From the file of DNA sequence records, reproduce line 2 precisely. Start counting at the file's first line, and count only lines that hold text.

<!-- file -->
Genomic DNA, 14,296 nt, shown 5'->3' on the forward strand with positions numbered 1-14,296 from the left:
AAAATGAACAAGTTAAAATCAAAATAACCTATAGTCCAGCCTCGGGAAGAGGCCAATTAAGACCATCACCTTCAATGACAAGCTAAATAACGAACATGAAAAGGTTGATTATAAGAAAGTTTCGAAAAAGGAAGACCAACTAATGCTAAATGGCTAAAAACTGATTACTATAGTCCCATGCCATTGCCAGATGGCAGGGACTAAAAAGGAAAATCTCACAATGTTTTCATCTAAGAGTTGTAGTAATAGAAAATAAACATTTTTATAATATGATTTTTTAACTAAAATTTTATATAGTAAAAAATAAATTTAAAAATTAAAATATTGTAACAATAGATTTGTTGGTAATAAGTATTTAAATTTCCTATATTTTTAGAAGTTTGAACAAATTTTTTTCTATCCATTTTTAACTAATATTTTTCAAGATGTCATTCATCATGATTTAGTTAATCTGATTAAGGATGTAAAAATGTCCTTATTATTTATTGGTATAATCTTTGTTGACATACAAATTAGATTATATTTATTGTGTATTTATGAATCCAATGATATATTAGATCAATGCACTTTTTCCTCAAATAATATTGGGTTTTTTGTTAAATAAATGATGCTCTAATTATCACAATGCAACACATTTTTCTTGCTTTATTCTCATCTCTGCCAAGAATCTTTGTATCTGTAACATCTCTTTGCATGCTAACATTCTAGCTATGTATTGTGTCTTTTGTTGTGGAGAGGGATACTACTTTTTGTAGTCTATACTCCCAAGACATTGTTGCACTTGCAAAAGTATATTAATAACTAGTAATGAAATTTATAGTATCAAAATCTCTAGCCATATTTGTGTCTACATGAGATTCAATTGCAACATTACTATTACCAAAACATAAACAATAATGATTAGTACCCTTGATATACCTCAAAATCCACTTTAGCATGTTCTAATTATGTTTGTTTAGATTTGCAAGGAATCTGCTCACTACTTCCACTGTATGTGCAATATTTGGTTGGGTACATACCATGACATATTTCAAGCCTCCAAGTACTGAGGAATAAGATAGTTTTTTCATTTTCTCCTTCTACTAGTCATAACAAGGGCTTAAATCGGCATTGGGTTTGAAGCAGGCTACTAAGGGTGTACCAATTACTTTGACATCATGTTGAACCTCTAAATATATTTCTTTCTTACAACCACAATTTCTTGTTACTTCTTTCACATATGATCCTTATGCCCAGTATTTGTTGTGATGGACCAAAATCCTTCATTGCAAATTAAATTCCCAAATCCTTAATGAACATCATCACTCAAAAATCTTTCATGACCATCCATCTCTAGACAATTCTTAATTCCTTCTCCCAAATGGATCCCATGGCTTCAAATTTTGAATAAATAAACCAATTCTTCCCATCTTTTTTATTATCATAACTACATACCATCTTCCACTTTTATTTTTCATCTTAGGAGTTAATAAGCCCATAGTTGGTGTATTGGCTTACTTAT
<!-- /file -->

AAAATGAACAAGTTAAAATCAAAATAACCTATAGTCCAGCCTCGGGAAGAGGCCAATTAAGACCATCACCTTCAATGACAAGCTAAATAACGAACATGAAAAGGTTGATTATAAGAAAGTTTCGAAAAAGGAAGACCAACTAATGCTAAATGGCTAAAAACTGATTACTATAGTCCCATGCCATTGCCAGATGGCAGGGACTAAAAAGGAAAATCTCACAATGTTTTCATCTAAGAGTTGTAGTAATAGAAAATAAACATTTTTATAATATGATTTTTTAACTAAAATTTTATATAGTAAAAAATAAATTTAAAAATTAAAATATTGTAACAATAGATTTGTTGGTAATAAGTATTTAAATTTCCTATATTTTTAGAAGTTTGAACAAATTTTTTTCTATCCATTTTTAACTAATATTTTTCAAGATGTCATTCATCATGATTTAGTTAATCTGATTAAGGATGTAAAAATGTCCTTATTATTTATTGGTATAATCTTTGTTGACATACAAATTAGATTATATTTATTGTGTATTTATGAATCCAATGATATATTAGATCAATGCACTTTTTCCTCAAATAATATTGGGTTTTTTGTTAAATAAATGATGCTCTAATTATCACAATGCAACACATTTTTCTTGCTTTATTCTCATCTCTGCCAAGAATCTTTGTATCTGTAACATCTCTTTGCATGCTAACATTCTAGCTATGTATTGTGTCTTTTGTTGTGGAGAGGGATACTACTTTTTGTAGTCTATACTCCCAAGACATTGTTGCACTTGCAAAAGTATATTAATAACTAGTAATGAAATTTATAGTATCAAAATCTCTAGCCATATTTGTGTCTACATGAGATTCAATTGCAACATTACTATTACCAAAACATAAACAATAATGATTAGTACCCTTGATATACCTCAAAATCCACTTTAGCATGTTCTAATTATGTTTGTTTAGATTTGCAAGGAATCTGCTCACTACTTCCACTGTATGTGCAATATTTGGTTGGGTACATACCATGACATATTTCAAGCCTCCAAGTACTGAGGAATAAGATAGTTTTTTCATTTTCTCCTTCTACTAGTCATAACAAGGGCTTAAATCGGCATTGGGTTTGAAGCAGGCTACTAAGGGTGTACCAATTACTTTGACATCATGTTGAACCTCTAAATATATTTCTTTCTTACAACCACAATTTCTTGTTACTTCTTTCACATATGATCCTTATGCCCAGTATTTGTTGTGATGGACCAAAATCCTTCATTGCAAATTAAATTCCCAAATCCTTAATGAACATCATCACTCAAAAATCTTTCATGACCATCCATCTCTAGACAATTCTTAATTCCTTCTCCCAAATGGATCCCATGGCTTCAAATTTTGAATAAATAAACCAATTCTTCCCATCTTTTTTATTATCATAACTACATACCATCTTCCACTTTTATTTTTCATCTTAGGAGTTAATAAGCCCATAGTTGGTGTATTGGCTTACTTAT